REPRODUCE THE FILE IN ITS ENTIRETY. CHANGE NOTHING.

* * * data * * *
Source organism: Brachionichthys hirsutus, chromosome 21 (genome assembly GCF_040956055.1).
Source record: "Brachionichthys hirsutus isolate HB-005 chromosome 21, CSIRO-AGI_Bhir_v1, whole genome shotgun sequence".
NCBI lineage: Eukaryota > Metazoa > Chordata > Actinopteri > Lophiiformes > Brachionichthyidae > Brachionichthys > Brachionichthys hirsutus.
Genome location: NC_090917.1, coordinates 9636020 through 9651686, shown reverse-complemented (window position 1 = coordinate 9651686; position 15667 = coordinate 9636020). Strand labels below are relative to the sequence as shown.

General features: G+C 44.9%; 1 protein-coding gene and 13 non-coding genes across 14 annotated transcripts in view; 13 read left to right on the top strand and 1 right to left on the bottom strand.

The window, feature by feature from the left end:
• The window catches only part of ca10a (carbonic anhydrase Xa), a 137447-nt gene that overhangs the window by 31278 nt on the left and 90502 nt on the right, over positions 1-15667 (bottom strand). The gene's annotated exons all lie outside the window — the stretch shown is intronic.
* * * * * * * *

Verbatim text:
Source organism: Brachionichthys hirsutus, chromosome 21 (genome assembly GCF_040956055.1).
Source record: "Brachionichthys hirsutus isolate HB-005 chromosome 21, CSIRO-AGI_Bhir_v1, whole genome shotgun sequence".
NCBI lineage: Eukaryota > Metazoa > Chordata > Actinopteri > Lophiiformes > Brachionichthyidae > Brachionichthys > Brachionichthys hirsutus.
Genome location: NC_090917.1, coordinates 9636020 through 9651686, shown reverse-complemented (window position 1 = coordinate 9651686; position 15667 = coordinate 9636020). Strand labels below are relative to the sequence as shown.

General features: G+C 44.9%; 1 protein-coding gene and 13 non-coding genes across 14 annotated transcripts in view; 13 read left to right on the top strand and 1 right to left on the bottom strand.

The window, feature by feature from the left end:
• The window catches only part of ca10a (carbonic anhydrase Xa), a 137447-nt gene that overhangs the window by 31278 nt on the left and 90502 nt on the right, over positions 1-15667 (bottom strand). The gene's annotated exons all lie outside the window — the stretch shown is intronic.